tv CNN Newsroom With Brooke Baldwin CNN July 20, 2017 12:00pm-1:00pm PDT
civil. that's a major, major difference. so, yes, you can toggle between it and that's why we're fighting over money, it's a different standard of proof than when we're fighting over liberty. >> the lead detective -- if the lead detective is proven to be a racist, that means something. and it should mean a whole lot, and it did mean a whole lot, and johnny cochran exposing that was his brilliance and the state didn't prove its case. case over. they don't prove their case. you should be acquitted. >> i was with you for the first half of what you said. johnny cochran did a brilliant job and mark furman was a racist and mark furman lied about use of the "n" word and o.j. was still guilty. and there was ample evidence, in my opinion, for the jury to find that he was guilty. i mean, that's all i'm saying. >> jeff, remember -- >> that's a disagreement we're going to have until the end of time. >> remember the supreme court -- jeff, remember the old saying.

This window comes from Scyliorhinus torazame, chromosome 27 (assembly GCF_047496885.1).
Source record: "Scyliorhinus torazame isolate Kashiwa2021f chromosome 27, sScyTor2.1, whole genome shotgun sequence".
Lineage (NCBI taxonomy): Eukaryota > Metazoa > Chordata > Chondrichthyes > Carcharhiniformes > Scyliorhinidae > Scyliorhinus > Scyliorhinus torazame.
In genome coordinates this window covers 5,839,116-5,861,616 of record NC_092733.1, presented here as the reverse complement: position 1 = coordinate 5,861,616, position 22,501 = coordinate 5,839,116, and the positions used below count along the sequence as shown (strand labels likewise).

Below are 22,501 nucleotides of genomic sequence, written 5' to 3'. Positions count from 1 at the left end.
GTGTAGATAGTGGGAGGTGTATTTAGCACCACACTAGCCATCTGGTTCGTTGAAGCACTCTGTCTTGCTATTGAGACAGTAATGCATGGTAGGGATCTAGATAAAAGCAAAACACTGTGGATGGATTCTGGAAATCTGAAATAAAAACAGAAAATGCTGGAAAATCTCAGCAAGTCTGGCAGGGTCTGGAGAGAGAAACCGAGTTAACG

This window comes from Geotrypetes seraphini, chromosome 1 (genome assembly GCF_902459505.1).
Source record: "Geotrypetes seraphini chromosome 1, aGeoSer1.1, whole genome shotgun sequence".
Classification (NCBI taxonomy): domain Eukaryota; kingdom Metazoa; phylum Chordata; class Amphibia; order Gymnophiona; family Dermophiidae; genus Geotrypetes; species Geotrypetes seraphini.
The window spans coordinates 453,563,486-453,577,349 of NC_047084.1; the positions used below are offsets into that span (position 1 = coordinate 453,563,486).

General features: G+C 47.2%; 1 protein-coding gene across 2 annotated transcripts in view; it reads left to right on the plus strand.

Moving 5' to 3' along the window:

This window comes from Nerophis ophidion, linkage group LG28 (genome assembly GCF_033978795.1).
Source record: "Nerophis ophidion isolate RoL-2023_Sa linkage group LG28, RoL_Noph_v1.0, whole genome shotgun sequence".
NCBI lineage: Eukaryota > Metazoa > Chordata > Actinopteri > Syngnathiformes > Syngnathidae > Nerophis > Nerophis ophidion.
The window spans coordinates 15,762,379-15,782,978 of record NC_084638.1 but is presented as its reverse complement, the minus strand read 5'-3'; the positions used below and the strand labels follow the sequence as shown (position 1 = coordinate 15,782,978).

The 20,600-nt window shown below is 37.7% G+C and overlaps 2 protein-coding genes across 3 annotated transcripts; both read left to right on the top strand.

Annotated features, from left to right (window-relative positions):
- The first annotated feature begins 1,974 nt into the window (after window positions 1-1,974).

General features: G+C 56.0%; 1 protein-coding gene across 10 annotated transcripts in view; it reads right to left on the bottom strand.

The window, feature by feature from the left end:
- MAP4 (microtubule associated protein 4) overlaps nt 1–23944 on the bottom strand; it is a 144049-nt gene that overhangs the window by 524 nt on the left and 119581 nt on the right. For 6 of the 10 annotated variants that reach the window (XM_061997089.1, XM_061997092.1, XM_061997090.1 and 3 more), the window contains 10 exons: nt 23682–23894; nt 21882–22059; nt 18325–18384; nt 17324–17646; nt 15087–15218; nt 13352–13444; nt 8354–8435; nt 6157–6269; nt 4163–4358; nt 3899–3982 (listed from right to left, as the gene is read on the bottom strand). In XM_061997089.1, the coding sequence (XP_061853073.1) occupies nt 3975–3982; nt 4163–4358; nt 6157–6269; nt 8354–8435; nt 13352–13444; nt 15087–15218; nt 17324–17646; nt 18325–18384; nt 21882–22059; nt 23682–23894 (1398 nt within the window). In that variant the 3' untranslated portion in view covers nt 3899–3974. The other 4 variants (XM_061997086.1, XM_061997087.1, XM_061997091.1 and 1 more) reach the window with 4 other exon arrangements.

beyond a reasonable doubt is that we have a standard in this country where we will let nine people who are guilty go free so that we do not convict one innocent. that's what the definition of beyond a reasonable doubt is. >> and jeffrey, you accept the jury virkts in other cases. why is this case different? why are people having such a difficult time with o.j. simpson when the jury has an opportunity to review the evidence, you had skilled prosecutors presenting the case, they made a decision. how come people can't accept that decision where we accept jury decisions in thousands of cases every day in this country. >> here's something -- >> no, i accept the jury's verdict. i recognize that was the jury's verdict. but i don't have to agree with it. i disagree with jury verdicts all the time. that doesn't mean that the jury verdicts are wrong. that's just my opinion about them. certainly it is -- that was the verdict in the case.